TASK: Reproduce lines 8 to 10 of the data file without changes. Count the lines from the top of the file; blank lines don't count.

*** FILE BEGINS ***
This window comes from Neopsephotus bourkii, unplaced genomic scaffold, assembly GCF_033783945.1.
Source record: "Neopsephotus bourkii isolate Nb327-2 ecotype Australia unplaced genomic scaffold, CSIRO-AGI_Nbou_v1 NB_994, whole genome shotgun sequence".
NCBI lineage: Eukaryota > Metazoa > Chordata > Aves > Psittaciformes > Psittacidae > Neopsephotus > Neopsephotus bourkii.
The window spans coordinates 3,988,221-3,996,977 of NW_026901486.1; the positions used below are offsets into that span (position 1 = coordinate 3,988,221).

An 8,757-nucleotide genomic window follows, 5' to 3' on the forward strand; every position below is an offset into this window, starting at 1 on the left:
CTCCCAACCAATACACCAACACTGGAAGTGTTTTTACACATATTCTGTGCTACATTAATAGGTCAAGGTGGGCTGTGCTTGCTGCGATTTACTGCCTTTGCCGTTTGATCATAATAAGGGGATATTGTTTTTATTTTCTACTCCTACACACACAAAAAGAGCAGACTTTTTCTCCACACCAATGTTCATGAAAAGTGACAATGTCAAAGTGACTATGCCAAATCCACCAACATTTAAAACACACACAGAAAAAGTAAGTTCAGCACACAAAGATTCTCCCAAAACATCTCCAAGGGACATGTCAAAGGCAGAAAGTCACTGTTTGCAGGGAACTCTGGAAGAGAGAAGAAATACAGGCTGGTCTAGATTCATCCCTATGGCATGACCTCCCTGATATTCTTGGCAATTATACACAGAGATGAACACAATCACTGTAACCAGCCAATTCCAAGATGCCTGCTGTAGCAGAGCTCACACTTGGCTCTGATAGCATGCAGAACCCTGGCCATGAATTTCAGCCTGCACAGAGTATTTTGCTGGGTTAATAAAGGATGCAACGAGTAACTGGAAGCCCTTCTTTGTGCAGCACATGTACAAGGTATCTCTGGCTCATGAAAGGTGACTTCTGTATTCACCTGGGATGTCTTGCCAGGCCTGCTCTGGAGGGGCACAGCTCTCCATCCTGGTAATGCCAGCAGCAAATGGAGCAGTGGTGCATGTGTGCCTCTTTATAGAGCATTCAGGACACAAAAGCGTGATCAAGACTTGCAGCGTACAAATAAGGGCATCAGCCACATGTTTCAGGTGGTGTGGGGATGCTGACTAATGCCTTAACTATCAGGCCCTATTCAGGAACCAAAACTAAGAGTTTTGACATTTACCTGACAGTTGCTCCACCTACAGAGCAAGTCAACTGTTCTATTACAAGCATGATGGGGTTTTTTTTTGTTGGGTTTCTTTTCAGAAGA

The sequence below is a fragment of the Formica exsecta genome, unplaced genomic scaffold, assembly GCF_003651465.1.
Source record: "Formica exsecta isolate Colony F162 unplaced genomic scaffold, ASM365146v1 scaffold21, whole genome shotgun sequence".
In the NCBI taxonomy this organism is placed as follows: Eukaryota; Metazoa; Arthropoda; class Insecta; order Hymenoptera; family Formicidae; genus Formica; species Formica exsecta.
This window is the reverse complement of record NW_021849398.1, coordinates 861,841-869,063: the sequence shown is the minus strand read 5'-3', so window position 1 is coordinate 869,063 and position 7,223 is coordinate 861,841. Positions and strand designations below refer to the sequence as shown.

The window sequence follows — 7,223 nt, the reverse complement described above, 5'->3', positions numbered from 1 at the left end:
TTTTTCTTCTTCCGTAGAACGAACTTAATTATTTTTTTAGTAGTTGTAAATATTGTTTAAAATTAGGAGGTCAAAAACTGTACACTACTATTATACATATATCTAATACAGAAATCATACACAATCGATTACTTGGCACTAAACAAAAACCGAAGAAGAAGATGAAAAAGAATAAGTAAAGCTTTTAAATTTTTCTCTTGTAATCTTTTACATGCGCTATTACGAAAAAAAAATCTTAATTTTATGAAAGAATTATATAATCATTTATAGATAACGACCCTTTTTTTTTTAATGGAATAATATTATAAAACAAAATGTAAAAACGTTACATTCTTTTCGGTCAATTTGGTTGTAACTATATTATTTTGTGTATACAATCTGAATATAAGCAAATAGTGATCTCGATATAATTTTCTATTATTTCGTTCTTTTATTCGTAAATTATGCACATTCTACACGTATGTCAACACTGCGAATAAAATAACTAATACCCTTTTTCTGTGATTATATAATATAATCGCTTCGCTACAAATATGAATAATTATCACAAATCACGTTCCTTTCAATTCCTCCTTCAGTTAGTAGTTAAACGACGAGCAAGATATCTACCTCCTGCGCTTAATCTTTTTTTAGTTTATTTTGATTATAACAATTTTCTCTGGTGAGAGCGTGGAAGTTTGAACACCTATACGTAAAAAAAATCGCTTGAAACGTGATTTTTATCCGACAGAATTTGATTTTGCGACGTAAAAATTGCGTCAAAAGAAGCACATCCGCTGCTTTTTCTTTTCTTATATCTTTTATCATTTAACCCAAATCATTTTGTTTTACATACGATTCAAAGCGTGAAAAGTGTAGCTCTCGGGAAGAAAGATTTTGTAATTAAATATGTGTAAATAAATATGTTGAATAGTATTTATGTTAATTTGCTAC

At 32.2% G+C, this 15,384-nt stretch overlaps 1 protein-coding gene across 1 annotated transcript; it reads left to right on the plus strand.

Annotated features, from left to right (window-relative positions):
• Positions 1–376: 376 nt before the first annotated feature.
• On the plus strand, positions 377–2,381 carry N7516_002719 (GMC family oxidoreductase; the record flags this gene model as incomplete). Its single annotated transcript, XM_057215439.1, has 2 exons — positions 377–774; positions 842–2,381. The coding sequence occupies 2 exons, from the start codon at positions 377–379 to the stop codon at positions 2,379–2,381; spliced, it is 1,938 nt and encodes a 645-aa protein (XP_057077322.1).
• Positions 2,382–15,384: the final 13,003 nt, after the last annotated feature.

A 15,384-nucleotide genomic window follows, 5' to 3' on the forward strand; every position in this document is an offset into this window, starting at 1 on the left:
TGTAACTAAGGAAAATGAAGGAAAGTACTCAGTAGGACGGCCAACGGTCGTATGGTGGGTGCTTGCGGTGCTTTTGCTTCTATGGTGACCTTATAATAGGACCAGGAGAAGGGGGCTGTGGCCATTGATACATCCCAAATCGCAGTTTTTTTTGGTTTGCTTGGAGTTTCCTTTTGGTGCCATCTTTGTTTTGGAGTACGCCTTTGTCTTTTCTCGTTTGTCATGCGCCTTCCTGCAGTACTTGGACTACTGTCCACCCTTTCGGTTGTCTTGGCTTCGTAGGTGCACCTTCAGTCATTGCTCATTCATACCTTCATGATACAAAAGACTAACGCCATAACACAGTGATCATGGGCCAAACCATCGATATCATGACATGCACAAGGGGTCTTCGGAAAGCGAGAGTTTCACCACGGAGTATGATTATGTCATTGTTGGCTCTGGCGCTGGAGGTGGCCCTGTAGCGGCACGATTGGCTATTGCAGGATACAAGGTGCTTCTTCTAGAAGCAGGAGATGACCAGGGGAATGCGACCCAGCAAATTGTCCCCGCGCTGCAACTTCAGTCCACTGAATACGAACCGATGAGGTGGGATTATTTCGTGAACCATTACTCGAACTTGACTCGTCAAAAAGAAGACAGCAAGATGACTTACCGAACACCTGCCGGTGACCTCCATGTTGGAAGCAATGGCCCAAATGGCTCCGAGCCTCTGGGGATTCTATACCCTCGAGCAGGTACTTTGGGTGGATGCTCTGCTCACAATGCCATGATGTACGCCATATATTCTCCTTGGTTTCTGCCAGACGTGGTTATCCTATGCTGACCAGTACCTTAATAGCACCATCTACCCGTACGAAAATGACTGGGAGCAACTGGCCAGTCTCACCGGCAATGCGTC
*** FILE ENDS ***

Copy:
Source record: "Formica exsecta isolate Colony F162 unplaced genomic scaffold, ASM365146v1 scaffold21, whole genome shotgun sequence".
In the NCBI taxonomy this organism is placed as follows: Eukaryota; Metazoa; Arthropoda; class Insecta; order Hymenoptera; family Formicidae; genus Formica; species Formica exsecta.
This window is the reverse complement of record NW_021849398.1, coordinates 861,841-869,063: the sequence shown is the minus strand read 5'-3', so window position 1 is coordinate 869,063 and position 7,223 is coordinate 861,841. Positions and strand designations below refer to the sequence as shown.